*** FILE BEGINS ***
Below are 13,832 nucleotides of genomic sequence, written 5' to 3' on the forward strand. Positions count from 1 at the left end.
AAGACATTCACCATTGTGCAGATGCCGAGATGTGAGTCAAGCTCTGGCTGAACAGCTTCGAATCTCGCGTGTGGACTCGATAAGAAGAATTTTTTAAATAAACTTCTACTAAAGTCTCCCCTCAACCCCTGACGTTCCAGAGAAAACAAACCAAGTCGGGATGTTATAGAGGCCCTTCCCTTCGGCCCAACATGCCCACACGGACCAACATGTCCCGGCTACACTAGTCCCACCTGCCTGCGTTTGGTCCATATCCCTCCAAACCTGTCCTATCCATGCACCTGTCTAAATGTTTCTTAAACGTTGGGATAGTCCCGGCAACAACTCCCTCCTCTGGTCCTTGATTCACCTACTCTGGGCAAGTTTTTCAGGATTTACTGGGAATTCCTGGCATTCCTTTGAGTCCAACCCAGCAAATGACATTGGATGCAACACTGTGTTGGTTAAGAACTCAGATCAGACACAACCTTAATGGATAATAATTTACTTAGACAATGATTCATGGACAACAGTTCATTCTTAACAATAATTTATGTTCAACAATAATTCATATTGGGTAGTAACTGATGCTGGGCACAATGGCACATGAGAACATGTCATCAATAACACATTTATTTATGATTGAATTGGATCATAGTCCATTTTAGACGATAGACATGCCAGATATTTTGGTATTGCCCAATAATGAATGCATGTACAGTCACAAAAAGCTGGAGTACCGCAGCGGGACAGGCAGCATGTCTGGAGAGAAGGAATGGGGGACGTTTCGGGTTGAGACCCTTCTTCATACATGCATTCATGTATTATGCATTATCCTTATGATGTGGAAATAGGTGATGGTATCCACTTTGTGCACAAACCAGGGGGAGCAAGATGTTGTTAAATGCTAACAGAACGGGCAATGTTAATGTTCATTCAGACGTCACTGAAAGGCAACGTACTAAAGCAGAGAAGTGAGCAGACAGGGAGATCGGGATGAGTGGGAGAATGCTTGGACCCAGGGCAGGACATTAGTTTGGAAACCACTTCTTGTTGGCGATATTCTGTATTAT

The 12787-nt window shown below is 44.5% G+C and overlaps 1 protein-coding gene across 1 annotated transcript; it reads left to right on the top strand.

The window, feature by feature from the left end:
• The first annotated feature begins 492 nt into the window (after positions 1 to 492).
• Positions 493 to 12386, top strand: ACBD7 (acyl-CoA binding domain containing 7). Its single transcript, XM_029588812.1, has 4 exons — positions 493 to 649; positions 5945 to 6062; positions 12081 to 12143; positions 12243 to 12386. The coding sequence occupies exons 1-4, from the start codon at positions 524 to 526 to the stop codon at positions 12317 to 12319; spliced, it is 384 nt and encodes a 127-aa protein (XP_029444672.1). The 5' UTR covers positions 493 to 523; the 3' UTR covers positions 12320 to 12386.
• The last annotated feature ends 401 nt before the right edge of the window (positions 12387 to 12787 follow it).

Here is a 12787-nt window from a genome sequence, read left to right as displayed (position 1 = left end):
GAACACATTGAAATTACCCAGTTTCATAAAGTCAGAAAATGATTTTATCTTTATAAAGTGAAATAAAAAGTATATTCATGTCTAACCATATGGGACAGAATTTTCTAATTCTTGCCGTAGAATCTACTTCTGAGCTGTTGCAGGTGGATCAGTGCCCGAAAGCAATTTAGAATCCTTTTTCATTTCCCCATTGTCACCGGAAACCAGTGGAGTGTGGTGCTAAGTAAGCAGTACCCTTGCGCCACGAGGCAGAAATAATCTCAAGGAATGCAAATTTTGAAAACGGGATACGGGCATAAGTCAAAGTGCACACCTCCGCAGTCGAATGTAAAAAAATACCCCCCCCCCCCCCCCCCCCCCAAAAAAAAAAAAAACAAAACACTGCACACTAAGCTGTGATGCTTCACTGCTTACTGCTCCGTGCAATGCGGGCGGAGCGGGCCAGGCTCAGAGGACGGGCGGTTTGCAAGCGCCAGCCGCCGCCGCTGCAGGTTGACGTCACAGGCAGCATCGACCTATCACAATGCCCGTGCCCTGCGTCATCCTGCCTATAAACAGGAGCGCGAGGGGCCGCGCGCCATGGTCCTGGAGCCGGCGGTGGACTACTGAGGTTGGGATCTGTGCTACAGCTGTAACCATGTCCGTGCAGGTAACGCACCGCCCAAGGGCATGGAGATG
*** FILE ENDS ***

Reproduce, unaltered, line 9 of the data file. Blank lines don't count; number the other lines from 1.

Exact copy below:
GAACACATTGAAATTACCCAGTTTCATAAAGTCAGAAAATGATTTTATCTTTATAAAGTGAAATAAAAAGTATATTCATGTCTAACCATATGGGACAGAATTTTCTAATTCTTGCCGTAGAATCTACTTCTGAGCTGTTGCAGGTGGATCAGTGCCCGAAAGCAATTTAGAATCCTTTTTCATTTCCCCATTGTCACCGGAAACCAGTGGAGTGTGGTGCTAAGTAAGCAGTACCCTTGCGCCACGAGGCAGAAATAATCTCAAGGAATGCAAATTTTGAAAACGGGATACGGGCATAAGTCAAAGTGCACACCTCCGCAGTCGAATGTAAAAAAATACCCCCCCCCCCCCCCCCCCCCCAAAAAAAAAAAAAACAAAACACTGCACACTAAGCTGTGATGCTTCACTGCTTACTGCTCCGTGCAATGCGGGCGGAGCGGGCCAGGCTCAGAGGACGGGCGGTTTGCAAGCGCCAGCCGCCGCCGCTGCAGGTTGACGTCACAGGCAGCATCGACCTATCACAATGCCCGTGCCCTGCGTCATCCTGCCTATAAACAGGAGCGCGAGGGGCCGCGCGCCATGGTCCTGGAGCCGGCGGTGGACTACTGAGGTTGGGATCTGTGCTACAGCTGTAACCATGTCCGTGCAGGTAACGCACCGCCCAAGGGCATGGAGATG